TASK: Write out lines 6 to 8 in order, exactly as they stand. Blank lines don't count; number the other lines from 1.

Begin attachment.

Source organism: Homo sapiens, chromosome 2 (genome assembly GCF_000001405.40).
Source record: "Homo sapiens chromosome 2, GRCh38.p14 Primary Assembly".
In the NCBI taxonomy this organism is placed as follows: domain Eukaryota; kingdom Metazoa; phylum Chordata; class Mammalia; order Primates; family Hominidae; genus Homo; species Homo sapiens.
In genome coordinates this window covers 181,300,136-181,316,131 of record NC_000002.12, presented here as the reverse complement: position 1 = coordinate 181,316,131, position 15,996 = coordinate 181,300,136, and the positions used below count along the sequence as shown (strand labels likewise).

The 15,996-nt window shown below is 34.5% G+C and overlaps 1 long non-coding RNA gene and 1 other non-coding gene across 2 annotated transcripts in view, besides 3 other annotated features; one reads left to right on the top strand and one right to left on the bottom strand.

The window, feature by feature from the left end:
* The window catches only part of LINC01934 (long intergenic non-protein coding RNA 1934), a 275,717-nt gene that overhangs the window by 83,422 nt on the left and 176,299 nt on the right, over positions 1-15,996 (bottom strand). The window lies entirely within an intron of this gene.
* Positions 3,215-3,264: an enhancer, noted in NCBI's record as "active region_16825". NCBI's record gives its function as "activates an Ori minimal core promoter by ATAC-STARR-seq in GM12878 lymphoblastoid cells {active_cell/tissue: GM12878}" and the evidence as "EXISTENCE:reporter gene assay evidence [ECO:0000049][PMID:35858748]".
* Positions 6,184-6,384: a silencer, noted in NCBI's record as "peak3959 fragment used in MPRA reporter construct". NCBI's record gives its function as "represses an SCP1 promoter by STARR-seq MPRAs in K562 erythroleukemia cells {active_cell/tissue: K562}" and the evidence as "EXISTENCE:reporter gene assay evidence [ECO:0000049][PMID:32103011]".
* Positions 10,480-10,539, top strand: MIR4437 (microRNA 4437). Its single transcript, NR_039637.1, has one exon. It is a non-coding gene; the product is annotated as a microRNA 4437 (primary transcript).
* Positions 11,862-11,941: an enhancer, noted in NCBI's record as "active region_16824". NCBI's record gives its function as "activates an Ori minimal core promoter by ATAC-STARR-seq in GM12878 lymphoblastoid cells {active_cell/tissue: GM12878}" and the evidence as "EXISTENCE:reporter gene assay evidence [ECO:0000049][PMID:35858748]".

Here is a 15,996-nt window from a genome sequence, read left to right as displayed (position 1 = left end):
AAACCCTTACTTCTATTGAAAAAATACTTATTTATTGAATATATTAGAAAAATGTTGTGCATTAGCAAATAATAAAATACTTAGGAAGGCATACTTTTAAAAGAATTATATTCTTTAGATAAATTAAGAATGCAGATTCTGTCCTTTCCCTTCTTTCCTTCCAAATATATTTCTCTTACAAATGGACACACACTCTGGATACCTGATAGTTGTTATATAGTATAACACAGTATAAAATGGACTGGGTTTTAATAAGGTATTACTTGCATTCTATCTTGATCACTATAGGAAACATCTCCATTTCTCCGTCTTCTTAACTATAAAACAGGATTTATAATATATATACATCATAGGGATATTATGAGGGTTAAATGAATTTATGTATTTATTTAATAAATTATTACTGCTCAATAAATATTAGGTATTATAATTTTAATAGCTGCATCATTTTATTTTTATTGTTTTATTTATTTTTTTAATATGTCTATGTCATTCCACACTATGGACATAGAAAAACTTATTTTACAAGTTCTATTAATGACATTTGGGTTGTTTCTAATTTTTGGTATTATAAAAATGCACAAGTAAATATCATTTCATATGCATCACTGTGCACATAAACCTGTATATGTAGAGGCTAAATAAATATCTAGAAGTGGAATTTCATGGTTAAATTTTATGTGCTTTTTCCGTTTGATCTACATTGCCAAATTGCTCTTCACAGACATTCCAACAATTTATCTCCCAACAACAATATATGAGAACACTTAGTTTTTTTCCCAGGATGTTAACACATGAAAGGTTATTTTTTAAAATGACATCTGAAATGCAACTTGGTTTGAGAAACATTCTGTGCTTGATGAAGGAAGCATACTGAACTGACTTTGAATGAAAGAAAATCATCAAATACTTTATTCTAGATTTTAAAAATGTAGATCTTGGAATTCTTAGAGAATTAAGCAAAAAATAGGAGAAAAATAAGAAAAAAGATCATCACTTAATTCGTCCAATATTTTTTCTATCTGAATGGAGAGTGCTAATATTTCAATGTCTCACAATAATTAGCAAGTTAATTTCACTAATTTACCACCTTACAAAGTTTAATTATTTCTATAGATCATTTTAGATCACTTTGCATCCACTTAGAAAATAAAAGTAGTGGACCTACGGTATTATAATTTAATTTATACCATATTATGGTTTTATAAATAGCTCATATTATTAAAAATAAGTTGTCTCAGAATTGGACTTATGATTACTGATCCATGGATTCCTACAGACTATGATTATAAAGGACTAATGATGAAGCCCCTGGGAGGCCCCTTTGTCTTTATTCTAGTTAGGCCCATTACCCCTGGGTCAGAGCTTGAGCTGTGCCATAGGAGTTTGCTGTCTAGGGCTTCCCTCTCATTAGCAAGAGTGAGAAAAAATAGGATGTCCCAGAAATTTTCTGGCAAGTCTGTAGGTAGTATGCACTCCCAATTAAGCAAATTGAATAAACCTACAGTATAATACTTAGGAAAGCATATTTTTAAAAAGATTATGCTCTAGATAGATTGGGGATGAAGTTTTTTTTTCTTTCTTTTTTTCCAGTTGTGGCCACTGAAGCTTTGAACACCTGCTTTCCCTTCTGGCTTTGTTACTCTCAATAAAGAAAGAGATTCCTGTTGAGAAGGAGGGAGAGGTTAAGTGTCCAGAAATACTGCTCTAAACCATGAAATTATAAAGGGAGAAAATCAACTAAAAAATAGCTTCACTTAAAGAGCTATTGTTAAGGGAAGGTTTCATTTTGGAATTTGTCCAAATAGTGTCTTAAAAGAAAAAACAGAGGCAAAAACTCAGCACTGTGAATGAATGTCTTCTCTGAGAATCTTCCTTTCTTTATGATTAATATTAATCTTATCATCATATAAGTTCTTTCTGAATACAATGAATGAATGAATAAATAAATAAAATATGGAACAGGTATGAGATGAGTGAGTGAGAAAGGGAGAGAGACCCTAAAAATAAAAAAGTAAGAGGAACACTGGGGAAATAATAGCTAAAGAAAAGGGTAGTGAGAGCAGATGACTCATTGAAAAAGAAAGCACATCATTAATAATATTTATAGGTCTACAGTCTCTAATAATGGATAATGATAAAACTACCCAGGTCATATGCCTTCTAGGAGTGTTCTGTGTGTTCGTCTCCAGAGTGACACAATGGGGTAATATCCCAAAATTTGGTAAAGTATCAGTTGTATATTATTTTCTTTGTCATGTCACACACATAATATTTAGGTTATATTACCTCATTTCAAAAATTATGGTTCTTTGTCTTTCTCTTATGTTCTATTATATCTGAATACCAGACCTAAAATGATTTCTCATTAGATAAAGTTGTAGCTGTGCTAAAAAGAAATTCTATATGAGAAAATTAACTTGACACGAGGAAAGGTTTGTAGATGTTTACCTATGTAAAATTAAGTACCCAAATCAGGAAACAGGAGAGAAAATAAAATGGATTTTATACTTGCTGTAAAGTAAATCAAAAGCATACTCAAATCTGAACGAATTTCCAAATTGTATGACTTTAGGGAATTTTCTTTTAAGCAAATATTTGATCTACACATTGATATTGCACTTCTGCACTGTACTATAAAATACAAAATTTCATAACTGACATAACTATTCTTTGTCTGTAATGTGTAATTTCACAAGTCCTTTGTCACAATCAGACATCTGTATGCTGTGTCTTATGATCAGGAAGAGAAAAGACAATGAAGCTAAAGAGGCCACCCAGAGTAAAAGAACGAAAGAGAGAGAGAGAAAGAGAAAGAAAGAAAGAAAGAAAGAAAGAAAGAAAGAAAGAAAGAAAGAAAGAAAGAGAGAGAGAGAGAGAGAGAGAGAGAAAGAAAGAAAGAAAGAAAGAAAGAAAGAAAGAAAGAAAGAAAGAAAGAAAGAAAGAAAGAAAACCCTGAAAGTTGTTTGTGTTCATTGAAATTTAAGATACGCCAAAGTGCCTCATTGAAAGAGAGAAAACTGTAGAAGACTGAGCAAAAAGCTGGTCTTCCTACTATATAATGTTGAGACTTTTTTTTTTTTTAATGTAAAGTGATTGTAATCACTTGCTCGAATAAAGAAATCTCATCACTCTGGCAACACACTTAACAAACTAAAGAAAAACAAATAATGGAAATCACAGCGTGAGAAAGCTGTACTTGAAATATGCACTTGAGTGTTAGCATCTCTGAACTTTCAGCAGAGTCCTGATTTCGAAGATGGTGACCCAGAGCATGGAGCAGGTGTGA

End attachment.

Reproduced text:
The window, feature by feature from the left end:
* The window catches only part of LINC01934 (long intergenic non-protein coding RNA 1934), a 275,717-nt gene that overhangs the window by 83,422 nt on the left and 176,299 nt on the right, over positions 1-15,996 (bottom strand). The window lies entirely within an intron of this gene.
* Positions 3,215-3,264: an enhancer, noted in NCBI's record as "active region_16825". NCBI's record gives its function as "activates an Ori minimal core promoter by ATAC-STARR-seq in GM12878 lymphoblastoid cells {active_cell/tissue: GM12878}" and the evidence as "EXISTENCE:reporter gene assay evidence [ECO:0000049][PMID:35858748]".